First Degree: Education Behind Bars

On Wednesday, August 17, the Center for Civic Innovation co-hosted a screening of the short documentary First Degree with Pentorship.

First Degree is a 30-minute documentary that profiles the transformative power of higher education in Sing Sing Correctional Facility in New York. The film introduces us to a handful of men who are or were incarcerated, most for decades-long sentences, who were able to participate in the Hudson Link for Higher Education program while incarcerated. They subsequently earned college degrees, when most entered prison without even a high school diploma. One of the men profiled even got released from prison only to come back as the director of Sing Sing’s educational program, not as an incarcerated person.

Our friends at Pentorship helped facilitate a discussion after the screening. Pentorship is a Georgia nonprofit on a mission to reduce recidivism among returning citizens by increasing incarcerated people’s exposure to 21st century skills, like adaptability and entrepreneurial thinking. By offering courses directly to people who are incarcerated, Pentorship is working to provide learners with the skills they need to become creative critical thinkers who can accomplish their personal and professional goals.

Did you know…

The US incarcerates more citizens than any other country on the planet, and Georgia has the fifth highest incarceration rate in the nation.

Each year, Georgia releases approximately 20,000 people from prison. 21% of folks who are released after serving their whole sentences are released with no supervision at all.

The recidivism rate in Georgia has hovered around 30% for nearly a decade…

In 1994, Congress made people who were incarcerated ineligible for federal Pell grants to help them access higher education; many states followed suit…
— http://georgiaopportunity.org/assets/2014/10/GCO-prisoner-reentry-fact-sheet-2014.pdf, http://www.ihep.org/sites/default/files/uploads/docs/pubs/learningreducerecidivism.pdf

A robust discussion of the barrier that returning citizens coming out of prison face, as well as possible solutions to break down those barriers.

Regardless of whether or not you have a college degree, a criminal record is one factor that easily lets employers knock your application out of the running. Some of our audience members mentioned that, even though they were inclined to hire returning citizens, government contracts would not allow them to do so, or they felt ill-prepared to navigate the hiring process for returning citizens, unsure of what types of questions they should or shouldn’t ask. Another audience member who was a returning citizen shared a story of getting formal and technical education, getting an opportunity to help grow a business, passing all the technical tests for a given professional, but still not getting licensed for that occupation because of his criminal record.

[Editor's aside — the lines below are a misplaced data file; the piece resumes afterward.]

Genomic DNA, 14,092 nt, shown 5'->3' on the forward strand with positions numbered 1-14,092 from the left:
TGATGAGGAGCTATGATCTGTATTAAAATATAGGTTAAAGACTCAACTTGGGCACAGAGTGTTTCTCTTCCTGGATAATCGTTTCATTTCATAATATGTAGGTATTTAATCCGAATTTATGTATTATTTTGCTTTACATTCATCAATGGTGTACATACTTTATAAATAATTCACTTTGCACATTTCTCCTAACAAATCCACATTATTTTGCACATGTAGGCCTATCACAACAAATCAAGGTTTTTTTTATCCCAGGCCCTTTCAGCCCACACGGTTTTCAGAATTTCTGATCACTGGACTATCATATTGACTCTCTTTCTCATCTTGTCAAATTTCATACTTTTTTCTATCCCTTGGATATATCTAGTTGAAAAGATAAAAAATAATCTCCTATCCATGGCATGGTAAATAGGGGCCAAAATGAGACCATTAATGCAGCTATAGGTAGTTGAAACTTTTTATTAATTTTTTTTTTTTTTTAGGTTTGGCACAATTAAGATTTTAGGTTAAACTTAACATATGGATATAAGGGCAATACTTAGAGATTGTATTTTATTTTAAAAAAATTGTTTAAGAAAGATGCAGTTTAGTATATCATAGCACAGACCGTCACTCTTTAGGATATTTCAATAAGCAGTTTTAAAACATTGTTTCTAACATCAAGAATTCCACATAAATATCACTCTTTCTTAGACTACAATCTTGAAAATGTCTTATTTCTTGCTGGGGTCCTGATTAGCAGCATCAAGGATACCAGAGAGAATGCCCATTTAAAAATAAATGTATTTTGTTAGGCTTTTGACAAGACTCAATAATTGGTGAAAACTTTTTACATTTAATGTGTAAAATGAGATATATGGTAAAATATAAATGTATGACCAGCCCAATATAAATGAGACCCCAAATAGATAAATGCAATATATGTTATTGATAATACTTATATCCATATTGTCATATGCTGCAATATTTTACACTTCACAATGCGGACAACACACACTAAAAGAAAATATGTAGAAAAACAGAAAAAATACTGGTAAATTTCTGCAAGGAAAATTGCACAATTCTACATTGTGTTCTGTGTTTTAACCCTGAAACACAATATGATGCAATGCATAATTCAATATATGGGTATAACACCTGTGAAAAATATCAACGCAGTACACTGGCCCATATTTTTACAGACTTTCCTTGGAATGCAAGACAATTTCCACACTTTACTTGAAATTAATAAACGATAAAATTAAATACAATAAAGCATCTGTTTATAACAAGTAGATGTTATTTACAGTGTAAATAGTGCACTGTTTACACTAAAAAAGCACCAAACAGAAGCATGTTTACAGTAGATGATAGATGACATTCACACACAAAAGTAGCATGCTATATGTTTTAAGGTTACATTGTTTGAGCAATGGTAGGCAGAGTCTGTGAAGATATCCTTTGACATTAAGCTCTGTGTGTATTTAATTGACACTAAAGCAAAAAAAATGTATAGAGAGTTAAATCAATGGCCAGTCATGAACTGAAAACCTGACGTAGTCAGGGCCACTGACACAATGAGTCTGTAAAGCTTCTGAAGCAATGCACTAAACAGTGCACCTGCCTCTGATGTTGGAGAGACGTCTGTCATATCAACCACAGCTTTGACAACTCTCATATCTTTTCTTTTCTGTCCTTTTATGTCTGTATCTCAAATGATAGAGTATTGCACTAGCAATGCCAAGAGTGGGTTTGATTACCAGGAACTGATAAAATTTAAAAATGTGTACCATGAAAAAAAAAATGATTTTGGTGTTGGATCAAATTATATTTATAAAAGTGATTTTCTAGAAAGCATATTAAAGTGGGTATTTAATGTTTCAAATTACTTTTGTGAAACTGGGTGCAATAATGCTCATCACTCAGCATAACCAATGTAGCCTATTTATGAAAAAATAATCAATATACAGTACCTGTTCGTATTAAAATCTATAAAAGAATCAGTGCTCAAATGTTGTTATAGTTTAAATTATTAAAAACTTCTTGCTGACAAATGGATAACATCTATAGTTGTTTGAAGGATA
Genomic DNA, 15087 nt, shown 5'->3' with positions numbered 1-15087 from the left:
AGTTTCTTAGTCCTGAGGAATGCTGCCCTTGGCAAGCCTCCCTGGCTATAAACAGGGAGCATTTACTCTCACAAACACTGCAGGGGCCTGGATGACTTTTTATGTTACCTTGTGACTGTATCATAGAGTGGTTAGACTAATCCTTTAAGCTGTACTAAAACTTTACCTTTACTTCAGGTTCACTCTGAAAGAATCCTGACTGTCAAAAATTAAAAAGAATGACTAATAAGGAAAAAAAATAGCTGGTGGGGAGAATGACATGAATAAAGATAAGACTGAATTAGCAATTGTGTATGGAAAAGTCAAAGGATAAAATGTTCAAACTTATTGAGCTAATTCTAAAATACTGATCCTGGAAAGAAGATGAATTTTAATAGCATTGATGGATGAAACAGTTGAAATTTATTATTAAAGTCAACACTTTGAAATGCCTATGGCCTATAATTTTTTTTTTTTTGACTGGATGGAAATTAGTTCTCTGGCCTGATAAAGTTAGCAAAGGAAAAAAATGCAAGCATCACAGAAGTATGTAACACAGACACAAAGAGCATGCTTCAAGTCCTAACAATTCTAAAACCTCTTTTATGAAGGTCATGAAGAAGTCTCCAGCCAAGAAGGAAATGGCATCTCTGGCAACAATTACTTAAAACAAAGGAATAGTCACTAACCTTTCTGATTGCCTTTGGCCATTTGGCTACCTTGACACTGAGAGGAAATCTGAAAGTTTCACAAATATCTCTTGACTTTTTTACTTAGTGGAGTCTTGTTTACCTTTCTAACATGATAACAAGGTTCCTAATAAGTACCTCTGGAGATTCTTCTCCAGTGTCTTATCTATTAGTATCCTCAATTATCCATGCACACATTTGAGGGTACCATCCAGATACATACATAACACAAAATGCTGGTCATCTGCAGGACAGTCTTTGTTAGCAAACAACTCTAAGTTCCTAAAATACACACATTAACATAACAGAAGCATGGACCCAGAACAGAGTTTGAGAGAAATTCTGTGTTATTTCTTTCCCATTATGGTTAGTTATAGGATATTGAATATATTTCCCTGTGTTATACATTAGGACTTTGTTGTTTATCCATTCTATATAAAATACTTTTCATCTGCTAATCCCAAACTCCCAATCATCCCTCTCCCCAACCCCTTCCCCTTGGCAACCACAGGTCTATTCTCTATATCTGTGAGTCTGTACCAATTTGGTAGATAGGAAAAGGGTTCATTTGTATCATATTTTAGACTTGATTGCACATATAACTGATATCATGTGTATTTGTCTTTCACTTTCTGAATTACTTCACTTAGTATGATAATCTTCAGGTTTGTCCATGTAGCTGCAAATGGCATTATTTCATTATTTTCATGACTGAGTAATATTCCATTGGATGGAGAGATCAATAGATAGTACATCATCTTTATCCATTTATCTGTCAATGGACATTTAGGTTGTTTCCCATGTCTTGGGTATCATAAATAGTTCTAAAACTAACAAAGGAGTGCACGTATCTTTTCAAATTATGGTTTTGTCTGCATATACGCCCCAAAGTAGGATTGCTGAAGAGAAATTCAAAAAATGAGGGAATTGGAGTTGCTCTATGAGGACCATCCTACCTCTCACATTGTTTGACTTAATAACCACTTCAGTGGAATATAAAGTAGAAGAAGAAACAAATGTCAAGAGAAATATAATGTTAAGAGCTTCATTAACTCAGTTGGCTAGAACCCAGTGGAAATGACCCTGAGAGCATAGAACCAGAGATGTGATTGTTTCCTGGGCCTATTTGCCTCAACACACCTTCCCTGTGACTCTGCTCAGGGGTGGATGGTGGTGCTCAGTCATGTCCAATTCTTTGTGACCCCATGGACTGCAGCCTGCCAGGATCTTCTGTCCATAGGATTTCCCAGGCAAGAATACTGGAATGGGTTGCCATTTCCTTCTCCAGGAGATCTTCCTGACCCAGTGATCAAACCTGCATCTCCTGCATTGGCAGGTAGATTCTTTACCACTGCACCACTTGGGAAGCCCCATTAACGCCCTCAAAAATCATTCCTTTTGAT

With a room full of entrepreneurs, we set out on a broad brainstorming session, casting aside usual conventions of the types of programs that have already worked. Audience members suggested:

  • Giving returning citizens the right to vote, so that they’d be taken more seriously by their elected officials;

  • Consistently pressuring elected officials to open opportunities to returning citizens;

  • Instituting programs with transferable skills in demand from employers in correctional facilities;

  • Looking seriously at other countries as models and implementing their best ideas here;

  • Banning prison Halloween costumes as a way to help end the stigma of having a criminal record;

  • Reducing restrictions on educational opportunities, such as Pell Grants, for people who are incarcerated and returning citizens; and

  • A media campaign to change the language and narrative around people who are incarcerated, in the style of campaigns working to end the stigma around HIV/AIDS.

Problems such as mass incarceration and generational poverty are complex and will not be solved overnight. However, public dialogue and commitments to action are slowly chipping away at the stigma and working towards sustainable solutions that are making our community better for all its residents.

Inspired by this conversation? There are ways to get involved!

Pentorship is looking for volunteers! They’re looking for professionals anywhere in the country who are ready to give real-world feedback to their students. Learn more and apply here!

Consider becoming a member of the Center for Civic Innovation! By becoming a member, you’ll join a community of civic innovators and social entrepreneurs who are working everyday to improve our city (not to mention free or highly discounted, priority registration to nearly all our events). Learn more and sign up here!